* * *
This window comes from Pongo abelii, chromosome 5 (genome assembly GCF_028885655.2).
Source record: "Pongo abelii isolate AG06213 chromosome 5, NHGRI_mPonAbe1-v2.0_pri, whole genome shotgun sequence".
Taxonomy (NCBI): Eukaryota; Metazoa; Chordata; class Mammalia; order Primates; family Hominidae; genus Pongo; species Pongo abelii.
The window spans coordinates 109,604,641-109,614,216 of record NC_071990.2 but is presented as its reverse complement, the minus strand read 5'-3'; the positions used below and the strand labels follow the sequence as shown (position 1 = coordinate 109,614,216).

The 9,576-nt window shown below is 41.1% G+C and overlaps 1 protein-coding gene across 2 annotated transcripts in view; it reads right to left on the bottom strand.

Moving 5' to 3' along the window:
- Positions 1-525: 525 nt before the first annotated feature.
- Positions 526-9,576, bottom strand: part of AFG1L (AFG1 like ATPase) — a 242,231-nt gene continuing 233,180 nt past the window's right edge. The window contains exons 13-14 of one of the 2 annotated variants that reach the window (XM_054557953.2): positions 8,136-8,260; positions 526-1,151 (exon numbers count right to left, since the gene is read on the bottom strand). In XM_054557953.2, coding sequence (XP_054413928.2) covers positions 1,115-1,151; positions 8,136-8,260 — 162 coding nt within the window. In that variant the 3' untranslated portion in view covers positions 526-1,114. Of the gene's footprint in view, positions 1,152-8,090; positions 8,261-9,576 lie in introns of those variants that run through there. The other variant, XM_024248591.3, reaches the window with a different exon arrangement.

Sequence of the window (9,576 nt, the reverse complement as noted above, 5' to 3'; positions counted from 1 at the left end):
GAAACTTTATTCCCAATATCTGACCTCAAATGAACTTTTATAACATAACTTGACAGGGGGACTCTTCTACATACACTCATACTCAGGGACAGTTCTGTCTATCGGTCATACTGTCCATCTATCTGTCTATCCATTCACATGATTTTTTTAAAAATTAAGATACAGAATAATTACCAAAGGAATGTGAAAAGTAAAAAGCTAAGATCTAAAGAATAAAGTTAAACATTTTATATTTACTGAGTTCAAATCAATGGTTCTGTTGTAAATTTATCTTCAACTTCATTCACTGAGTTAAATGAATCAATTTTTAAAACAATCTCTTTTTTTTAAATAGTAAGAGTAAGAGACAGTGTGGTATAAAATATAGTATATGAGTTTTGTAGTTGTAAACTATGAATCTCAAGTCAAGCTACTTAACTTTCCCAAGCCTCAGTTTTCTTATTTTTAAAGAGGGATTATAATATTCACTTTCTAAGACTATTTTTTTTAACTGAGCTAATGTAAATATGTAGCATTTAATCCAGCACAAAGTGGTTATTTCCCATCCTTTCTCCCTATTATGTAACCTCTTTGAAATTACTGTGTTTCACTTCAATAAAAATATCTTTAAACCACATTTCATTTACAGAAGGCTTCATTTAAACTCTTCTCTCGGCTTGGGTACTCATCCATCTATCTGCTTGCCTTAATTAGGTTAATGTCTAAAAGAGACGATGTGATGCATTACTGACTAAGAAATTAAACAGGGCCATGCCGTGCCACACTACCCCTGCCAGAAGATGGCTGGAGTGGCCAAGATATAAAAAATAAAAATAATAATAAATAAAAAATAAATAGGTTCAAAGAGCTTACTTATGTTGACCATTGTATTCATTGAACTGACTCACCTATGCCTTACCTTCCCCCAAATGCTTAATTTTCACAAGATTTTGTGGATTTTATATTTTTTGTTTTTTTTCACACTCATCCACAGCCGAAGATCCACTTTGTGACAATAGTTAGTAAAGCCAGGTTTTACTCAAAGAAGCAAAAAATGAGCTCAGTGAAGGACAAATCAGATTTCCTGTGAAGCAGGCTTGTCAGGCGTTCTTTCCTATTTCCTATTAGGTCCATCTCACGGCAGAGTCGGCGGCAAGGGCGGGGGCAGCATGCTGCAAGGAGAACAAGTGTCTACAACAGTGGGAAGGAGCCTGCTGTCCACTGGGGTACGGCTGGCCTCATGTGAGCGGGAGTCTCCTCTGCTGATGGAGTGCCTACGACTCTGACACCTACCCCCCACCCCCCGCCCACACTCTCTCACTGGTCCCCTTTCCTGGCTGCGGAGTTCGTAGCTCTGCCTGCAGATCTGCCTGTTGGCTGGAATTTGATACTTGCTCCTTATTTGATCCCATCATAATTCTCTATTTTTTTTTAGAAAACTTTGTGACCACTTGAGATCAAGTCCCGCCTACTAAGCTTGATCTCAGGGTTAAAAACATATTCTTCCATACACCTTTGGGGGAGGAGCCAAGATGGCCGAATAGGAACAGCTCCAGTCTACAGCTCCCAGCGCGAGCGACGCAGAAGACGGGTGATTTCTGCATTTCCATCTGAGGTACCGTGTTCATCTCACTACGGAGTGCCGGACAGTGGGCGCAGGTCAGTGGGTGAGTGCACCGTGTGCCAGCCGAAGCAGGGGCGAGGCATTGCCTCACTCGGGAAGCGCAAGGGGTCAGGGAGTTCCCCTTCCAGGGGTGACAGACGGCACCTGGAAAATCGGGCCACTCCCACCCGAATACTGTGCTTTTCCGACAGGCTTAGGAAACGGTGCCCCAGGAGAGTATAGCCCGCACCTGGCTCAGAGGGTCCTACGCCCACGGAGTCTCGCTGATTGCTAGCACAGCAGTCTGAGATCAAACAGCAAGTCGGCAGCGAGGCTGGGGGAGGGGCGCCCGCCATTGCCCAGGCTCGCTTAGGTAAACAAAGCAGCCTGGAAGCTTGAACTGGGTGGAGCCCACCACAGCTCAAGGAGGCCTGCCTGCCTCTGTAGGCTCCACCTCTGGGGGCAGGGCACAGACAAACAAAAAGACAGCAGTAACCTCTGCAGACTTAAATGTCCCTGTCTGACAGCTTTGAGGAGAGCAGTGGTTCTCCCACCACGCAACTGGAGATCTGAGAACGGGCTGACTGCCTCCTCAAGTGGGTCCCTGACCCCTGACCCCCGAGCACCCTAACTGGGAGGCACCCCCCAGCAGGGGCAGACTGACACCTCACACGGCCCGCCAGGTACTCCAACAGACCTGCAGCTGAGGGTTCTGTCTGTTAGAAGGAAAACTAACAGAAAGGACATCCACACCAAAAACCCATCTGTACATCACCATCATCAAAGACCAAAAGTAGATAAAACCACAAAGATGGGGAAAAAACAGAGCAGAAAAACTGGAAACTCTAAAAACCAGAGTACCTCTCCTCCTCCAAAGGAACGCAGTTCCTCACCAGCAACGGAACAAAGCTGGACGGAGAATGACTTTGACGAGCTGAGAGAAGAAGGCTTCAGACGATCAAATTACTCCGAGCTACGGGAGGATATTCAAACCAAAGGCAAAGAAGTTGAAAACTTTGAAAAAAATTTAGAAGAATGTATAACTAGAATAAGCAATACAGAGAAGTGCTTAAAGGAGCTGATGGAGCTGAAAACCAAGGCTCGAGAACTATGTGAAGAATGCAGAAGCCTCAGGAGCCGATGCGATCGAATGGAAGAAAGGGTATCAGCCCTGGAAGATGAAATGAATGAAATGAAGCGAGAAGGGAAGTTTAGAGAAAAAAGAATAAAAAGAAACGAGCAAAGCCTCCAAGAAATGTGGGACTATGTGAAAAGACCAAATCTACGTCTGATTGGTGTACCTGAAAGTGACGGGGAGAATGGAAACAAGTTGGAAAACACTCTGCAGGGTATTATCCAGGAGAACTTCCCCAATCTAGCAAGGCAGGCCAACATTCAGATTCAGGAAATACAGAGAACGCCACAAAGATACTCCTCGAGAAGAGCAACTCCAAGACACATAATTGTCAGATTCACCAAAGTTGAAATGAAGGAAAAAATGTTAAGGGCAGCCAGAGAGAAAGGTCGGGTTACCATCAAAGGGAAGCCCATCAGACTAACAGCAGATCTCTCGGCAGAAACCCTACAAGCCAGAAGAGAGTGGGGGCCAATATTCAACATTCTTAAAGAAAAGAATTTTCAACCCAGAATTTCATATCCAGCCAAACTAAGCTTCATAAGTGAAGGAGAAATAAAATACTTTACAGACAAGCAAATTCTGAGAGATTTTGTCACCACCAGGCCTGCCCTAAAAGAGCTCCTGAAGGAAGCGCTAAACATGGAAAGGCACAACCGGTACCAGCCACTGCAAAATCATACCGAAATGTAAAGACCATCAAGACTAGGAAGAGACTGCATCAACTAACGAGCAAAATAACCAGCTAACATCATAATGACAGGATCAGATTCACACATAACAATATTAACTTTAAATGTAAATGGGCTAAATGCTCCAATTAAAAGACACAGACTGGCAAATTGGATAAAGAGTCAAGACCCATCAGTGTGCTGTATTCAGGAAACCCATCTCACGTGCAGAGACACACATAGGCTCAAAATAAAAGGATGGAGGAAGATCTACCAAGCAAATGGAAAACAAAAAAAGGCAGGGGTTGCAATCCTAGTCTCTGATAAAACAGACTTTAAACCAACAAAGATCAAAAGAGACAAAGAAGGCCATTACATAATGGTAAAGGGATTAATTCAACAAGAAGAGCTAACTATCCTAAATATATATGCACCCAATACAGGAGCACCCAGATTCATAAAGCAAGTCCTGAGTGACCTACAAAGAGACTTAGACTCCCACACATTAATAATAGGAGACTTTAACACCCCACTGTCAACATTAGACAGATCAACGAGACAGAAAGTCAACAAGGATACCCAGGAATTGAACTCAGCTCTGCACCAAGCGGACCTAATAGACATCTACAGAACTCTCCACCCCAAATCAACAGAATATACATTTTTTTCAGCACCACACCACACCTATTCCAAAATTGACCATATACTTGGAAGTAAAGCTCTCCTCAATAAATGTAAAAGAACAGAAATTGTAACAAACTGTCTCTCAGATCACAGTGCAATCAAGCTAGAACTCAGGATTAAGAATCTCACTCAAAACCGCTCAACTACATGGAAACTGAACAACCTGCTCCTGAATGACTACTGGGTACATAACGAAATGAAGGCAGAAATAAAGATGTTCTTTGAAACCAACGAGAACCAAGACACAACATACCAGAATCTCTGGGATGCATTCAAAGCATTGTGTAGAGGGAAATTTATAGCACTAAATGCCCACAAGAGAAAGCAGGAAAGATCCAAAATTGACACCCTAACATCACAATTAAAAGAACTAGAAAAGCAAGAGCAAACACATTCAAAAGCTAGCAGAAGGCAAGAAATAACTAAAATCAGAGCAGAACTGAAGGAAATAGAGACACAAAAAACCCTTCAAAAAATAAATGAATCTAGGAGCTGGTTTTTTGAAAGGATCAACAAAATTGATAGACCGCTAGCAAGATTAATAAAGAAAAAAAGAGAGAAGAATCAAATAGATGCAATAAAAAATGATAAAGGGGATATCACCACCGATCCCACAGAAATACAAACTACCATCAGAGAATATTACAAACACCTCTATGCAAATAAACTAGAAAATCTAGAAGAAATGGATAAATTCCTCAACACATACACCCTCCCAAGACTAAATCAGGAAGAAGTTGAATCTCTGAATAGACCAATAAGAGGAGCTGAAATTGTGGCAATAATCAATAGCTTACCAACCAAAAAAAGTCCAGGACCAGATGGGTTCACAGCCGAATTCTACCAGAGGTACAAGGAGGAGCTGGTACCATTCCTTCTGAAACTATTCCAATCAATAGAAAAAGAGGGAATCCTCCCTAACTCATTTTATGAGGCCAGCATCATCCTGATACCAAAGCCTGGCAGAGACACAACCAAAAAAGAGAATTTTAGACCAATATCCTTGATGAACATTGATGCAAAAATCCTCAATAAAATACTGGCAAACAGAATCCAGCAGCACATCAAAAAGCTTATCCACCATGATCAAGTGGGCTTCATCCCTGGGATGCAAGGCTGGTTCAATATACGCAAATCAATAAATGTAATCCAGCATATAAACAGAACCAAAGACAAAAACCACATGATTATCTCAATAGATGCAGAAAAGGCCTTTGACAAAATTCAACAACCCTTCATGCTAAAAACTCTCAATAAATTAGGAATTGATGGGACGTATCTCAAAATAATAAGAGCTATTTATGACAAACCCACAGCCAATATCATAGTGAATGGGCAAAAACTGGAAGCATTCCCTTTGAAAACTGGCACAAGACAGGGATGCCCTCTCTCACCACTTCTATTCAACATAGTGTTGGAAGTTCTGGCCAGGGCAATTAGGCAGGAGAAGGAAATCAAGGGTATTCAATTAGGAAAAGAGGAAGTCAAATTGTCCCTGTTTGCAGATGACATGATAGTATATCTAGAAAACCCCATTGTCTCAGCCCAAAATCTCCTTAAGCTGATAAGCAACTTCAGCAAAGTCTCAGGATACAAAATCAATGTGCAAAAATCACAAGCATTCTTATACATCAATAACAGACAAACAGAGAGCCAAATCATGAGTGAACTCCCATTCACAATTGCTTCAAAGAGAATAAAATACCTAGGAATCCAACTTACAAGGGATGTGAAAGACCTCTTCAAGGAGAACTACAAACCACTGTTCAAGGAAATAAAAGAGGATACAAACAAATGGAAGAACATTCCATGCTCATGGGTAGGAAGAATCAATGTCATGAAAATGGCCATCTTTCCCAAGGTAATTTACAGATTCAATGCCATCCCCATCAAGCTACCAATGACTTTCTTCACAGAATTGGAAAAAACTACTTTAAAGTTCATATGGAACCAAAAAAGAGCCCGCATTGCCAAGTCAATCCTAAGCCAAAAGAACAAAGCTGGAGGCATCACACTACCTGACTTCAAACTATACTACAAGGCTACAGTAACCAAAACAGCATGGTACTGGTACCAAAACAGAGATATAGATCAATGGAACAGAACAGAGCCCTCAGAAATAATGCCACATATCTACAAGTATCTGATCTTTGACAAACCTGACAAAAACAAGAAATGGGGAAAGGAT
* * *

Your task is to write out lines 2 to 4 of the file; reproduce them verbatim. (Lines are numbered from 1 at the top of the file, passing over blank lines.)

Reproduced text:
Source record: "Pongo abelii isolate AG06213 chromosome 5, NHGRI_mPonAbe1-v2.0_pri, whole genome shotgun sequence".
Taxonomy (NCBI): Eukaryota; Metazoa; Chordata; class Mammalia; order Primates; family Hominidae; genus Pongo; species Pongo abelii.
The window spans coordinates 109,604,641-109,614,216 of record NC_071990.2 but is presented as its reverse complement, the minus strand read 5'-3'; the positions used below and the strand labels follow the sequence as shown (position 1 = coordinate 109,614,216).